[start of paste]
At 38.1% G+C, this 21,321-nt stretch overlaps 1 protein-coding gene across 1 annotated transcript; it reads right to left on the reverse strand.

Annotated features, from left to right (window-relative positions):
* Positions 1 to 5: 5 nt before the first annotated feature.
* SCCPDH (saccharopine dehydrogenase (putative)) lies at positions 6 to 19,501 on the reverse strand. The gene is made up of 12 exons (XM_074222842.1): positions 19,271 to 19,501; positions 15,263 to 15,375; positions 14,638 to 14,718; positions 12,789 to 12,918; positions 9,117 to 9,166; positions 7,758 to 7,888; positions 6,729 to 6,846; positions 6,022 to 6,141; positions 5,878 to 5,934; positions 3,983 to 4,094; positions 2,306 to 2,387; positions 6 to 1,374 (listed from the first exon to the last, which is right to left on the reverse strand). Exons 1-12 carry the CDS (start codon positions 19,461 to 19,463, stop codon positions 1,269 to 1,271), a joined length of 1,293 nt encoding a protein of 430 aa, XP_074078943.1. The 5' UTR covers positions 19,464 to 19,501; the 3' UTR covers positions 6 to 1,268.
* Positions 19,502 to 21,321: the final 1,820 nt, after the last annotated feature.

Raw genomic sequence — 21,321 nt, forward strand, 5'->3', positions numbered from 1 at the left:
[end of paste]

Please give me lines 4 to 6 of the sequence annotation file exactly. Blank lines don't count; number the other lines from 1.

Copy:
* SCCPDH (saccharopine dehydrogenase (putative)) lies at positions 6 to 19,501 on the reverse strand. The gene is made up of 12 exons (XM_074222842.1): positions 19,271 to 19,501; positions 15,263 to 15,375; positions 14,638 to 14,718; positions 12,789 to 12,918; positions 9,117 to 9,166; positions 7,758 to 7,888; positions 6,729 to 6,846; positions 6,022 to 6,141; positions 5,878 to 5,934; positions 3,983 to 4,094; positions 2,306 to 2,387; positions 6 to 1,374 (listed from the first exon to the last, which is right to left on the reverse strand). Exons 1-12 carry the CDS (start codon positions 19,461 to 19,463, stop codon positions 1,269 to 1,271), a joined length of 1,293 nt encoding a protein of 430 aa, XP_074078943.1. The 5' UTR covers positions 19,464 to 19,501; the 3' UTR covers positions 6 to 1,268.
* Positions 19,502 to 21,321: the final 1,820 nt, after the last annotated feature.

Raw genomic sequence — 21,321 nt, forward strand, 5'->3', positions numbered from 1 at the left: